- The Washington Times - Thursday, February 28, 2002

U.N. finds child abuse in West African camps

MONROVIA, Liberia The U.N. refugee agency will send a high-powered team of investigators to West Africa after a study uncovered widespread child sex abuse by aid workers, U.N. officials said yesterday.

The study of refugees in Guinea, Liberia and Sierra Leone found almost 70 aid workers from 40 agencies had been pushing refugee children into sex in exchange for food, medicine and other life-saving supplies.

In Geneva, the office of the U.N. High Commissioner for Refugees said it has sent investigators to West Africa to look into charges of widespread sexual exploitation of refugee children, mostly by locally hired aid workers.

"Obviously, this is something that deeply disturbs us," spokesman Ron Redmond said after reports of girls as young as 13 being sexually exploited in the three countries.

The scandal raised a new problem for the UNHCR agency in Africa. Last month, U.N. investigators reported that its workers in Nairobi, Kenya, illegally collected millions of dollars from refugees to help them leave Africa in the early 1990s.


Congo talks in turmoil over delegates, fighting

SUN CITY, South Africa A conference on the future of the Congo was thrown into turmoil yesterday after negotiators announced they had failed to agree on representation.

The rebel Congolese Rally for Democracy (RCD) also blamed the Kinshasa government for an outbreak of fighting in eastern Congo and vowed not to continue talks unless it ceased.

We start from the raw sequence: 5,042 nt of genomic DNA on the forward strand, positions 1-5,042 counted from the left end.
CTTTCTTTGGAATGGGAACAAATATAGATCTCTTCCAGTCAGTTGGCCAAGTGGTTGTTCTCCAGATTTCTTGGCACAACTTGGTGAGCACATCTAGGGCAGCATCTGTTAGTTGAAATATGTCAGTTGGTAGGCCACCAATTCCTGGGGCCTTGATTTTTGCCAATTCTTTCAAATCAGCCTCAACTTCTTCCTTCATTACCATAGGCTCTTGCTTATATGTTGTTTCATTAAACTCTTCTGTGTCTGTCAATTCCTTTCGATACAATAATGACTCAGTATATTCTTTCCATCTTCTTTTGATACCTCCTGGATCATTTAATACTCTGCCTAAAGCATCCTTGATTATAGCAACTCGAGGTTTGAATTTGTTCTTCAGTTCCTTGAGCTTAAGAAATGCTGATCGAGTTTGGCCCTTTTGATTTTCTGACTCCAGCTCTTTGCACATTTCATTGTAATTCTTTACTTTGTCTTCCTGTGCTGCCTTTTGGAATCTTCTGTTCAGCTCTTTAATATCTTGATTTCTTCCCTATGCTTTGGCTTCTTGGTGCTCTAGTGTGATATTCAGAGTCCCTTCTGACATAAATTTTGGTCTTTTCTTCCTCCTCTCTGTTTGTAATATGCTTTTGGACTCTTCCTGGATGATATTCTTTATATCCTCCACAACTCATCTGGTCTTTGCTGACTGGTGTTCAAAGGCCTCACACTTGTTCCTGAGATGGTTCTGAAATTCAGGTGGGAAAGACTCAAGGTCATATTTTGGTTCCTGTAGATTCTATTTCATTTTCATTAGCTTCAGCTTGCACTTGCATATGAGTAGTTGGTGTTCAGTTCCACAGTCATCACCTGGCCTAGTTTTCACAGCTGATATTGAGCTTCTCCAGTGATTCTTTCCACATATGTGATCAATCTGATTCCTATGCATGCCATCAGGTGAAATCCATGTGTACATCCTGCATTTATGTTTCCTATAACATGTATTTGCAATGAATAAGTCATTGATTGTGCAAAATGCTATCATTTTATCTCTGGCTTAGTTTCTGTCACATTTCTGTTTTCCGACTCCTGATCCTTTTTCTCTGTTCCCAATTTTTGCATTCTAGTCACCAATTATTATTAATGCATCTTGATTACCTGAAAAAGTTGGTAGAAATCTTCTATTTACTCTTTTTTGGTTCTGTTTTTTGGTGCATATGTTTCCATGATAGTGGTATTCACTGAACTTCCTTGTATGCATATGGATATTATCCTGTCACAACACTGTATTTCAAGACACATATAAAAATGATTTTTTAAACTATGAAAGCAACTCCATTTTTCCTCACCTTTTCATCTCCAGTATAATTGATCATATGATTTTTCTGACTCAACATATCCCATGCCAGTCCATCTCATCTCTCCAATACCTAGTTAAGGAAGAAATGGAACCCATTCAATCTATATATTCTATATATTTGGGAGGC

"If the government does not stop the fighting, then they have to take responsibility for the failure of the talks," RCD Secretary-General Azarias Ruberwa told reporters. "There can be no dialogue without a cease-fire."


Looting, rape erupt in Somali capital

MOGADISHU, Somalia Many people continue to flee a volatile neighborhood amid fears of rape and looting after 31 persons were killed in two days of fighting between rival warlords here in the Somali capital, witnesses said yesterday.

"People are still fleeing Medina, amid claims that seven girls had been raped by gunmen in the Medina market area Tuesday night and that massive looting was still going on," resident Idris Ahmed said yesterday.

A shaky cease-fire brokered by clan elders late Tuesday was said to be holding in the Medina enclave, in the southwest of the city, but sporadic firing still could be heard there.

The fighting, which pitted fighters of Musa Sudi Yalahow against those of his former ally Omar Mohamed Mohamud "Finish," developed into an orgy of rape and looting, residents who fled Medina yesterday said.


Weekly notes

Authorities imposed a dusk-to-dawn curfew in Antananarivo, Madagascar's capital, after clashes yesterday between supporters of opposition leader Marc Ravalomanana and backers of President Didier Ratsiraka. A presidential spokesman said Mr. Ratsiraka would make a statement to the nation this afternoon.


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